On Sunday Jay Rockefeller told Chris Wallace: “I took a trip by myself in January of 2002 to Saudi Arabia, Jordan and Syria, and I told each of the heads of state that it was my view that George Bush had already made up his mind to go to war against Iraq that that was a predetermined set course which had taken shape shortly after 9/11.” Today Senator Rockefeller issued a press release responding to those of us (including the estimable Bill Bennett and Seth Liebsohn) who have raised questions — termed “unfounded criticism” by his flack — about his statement:
“It is ridiculous to suggest that any sensitive information was revealed during my January 2002 Middle East trip. Every aspect of this trip was sanctioned by and coordinated with the State Department and the Chairman and Vice Chairman of the Senate Intelligence Committee. I was accompanied in each country by either our U.S. Ambassador or our Deputy Chief of Mission, and each of our U.S. officials specifically praised my meetings and the message I delivered. I conveyed my belief that President Bush was very serious about taking action in Iraq. I had no knowledge of specific Bush Administration plans to invade Iraq, and I certainly never suggested that I did. I raised this issue on Sunday to make the point that while I hadnt made up my mind until October of 2002, I believe the president had decided to go to war long before, and continued down that path into 2003 even as some of the intelligence was being called into question. Once again, it appears that Republican defenders of the president are trying to distract from the real issue whether the president was straight with the American people about the war in Iraq.”
Senator Rockefeller’s press release rewrites his original assertion to mitigate its inculpatory aspects. President Bush’s “predetermined set course” of invasion has become “conveyed my belief that President Bush was very serious about taking action in Iraq.” He appears to be saying that it was wrong to take his statement to Wallace too seriously; he was merely making a rhetorical point regarding his “Bush lied” lie. I get it.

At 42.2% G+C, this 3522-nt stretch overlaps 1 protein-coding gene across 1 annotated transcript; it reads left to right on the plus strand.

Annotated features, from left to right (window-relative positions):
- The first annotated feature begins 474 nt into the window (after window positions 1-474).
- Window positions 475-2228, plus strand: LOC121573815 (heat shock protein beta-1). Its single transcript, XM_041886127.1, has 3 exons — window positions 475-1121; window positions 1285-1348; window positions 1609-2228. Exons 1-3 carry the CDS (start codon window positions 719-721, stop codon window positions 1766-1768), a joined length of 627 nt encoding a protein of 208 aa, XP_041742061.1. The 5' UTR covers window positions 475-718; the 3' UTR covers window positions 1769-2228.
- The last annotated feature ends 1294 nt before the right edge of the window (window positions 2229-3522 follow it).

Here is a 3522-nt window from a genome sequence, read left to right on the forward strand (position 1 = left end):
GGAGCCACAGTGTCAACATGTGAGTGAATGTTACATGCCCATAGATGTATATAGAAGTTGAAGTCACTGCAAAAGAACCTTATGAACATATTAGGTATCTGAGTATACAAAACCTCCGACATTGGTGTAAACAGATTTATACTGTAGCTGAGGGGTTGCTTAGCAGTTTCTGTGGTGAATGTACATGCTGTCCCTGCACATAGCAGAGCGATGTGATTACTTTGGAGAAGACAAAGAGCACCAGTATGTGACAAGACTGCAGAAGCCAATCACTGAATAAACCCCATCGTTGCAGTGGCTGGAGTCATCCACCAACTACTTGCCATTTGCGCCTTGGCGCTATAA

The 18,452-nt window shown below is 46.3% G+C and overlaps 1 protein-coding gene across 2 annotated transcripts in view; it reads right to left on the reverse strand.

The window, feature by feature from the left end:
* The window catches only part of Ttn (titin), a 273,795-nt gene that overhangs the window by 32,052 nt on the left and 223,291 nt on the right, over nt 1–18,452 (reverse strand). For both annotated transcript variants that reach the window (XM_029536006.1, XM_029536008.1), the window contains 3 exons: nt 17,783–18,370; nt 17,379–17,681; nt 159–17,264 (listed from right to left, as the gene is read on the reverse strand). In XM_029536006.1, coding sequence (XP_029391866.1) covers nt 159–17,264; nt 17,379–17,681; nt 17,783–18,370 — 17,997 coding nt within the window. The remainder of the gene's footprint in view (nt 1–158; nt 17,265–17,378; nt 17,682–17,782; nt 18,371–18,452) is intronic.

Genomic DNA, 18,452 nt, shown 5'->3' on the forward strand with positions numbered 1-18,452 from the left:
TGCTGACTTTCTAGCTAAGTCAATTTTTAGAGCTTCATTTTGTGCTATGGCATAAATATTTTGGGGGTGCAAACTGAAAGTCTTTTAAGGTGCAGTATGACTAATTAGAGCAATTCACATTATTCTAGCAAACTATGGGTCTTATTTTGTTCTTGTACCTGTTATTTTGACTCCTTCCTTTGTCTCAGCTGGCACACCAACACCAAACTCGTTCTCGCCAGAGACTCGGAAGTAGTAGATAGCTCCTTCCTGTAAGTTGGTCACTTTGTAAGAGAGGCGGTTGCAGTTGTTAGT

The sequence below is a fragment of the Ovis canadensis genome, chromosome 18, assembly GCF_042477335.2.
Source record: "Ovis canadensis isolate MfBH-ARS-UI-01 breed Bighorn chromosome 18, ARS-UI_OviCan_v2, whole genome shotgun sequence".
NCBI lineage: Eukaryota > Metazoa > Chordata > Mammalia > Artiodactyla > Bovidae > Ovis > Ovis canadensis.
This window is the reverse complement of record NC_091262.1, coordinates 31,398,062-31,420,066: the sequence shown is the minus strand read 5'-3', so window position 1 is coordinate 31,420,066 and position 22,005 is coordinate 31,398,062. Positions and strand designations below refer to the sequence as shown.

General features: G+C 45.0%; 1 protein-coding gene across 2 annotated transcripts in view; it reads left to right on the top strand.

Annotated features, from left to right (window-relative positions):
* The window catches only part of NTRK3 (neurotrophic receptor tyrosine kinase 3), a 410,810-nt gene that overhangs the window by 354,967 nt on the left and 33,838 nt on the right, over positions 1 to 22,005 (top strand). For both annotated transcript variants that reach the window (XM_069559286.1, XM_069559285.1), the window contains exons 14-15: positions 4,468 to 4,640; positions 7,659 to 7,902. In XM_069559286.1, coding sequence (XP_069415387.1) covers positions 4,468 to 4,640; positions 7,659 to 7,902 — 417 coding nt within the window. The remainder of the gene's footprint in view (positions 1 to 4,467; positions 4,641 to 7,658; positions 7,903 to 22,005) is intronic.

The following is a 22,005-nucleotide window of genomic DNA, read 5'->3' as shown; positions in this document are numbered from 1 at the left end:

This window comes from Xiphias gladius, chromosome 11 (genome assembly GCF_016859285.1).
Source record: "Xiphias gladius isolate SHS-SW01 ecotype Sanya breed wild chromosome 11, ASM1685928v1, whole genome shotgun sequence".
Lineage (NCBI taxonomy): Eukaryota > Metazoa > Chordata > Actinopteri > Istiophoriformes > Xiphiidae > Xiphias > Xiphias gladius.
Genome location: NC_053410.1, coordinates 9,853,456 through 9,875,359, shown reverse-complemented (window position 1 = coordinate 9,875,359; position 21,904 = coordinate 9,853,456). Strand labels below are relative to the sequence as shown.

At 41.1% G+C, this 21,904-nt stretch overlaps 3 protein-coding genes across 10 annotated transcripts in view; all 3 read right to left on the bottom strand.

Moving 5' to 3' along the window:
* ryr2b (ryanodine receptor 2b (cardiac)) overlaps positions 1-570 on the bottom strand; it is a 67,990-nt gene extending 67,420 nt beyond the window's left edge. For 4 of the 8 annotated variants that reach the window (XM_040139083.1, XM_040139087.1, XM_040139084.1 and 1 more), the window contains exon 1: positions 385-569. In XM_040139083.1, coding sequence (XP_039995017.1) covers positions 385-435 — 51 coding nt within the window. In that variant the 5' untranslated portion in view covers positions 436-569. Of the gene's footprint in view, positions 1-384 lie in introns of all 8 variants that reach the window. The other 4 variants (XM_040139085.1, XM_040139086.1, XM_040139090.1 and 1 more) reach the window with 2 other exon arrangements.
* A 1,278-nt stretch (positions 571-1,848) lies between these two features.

Nevertheless, Senator Rockefeller’s press release leaves a few questions open:
1. While Senator Rockefeller stated on Sunday that he took his trip to Syria “by myself,” he now claims that it was “sanctioned and coordinated” by the State Department, as well as the Chairman and Vice Chairman of the Intelligence Committees. Which was it? Did he act alone or did he act with approval and coordination of his committee and the Department of State? If the latter, who approved the trip?
2. Senator Rockefeller now claims each of the public officials involved “specifically praised my meetings and the message I delivered.” Really? To whom? And if this is true, is Senator Rockefeller saying that it was State Department policy to allow and approve of individual Senators to visit with certified state sponsors of terror (who in this case were allied with Saddam) in order to convey the message to Saddam’s ally that we were going to war with Saddam — all before Bush made any public case at all? If so, we should know that too. The State Department should confirm or deny this.
3. To repeat the facts as we know them: Syria is and was a state sponsor of terror, on the Department of State’s list as being so; Syria was an ally of Iraq; Syria is a place now contemplated by serious people as a haven for Iraq’s WMDs; and a known place from whence terrorists travel into Iraq. Just why would a respected United States Senator tell a sponsor of terrorism and an ally of the regime we were to liberate something they otherwise had not heard, something the President had not said? And just what might that ally of the Iraqi regime have done with that information? In sum, what business of Senator Rockefeller’s was it to speculate openly to the head of an enemy regime, and a sponsor of terror (when we were at war with terror), that the President was to go to war with that enemy’s ally?
Just wondering, in case any journalist on good terms with Senator Rockefeller thinks the answer to any of these questions might be of interest to his or her readers, as it would be to ours.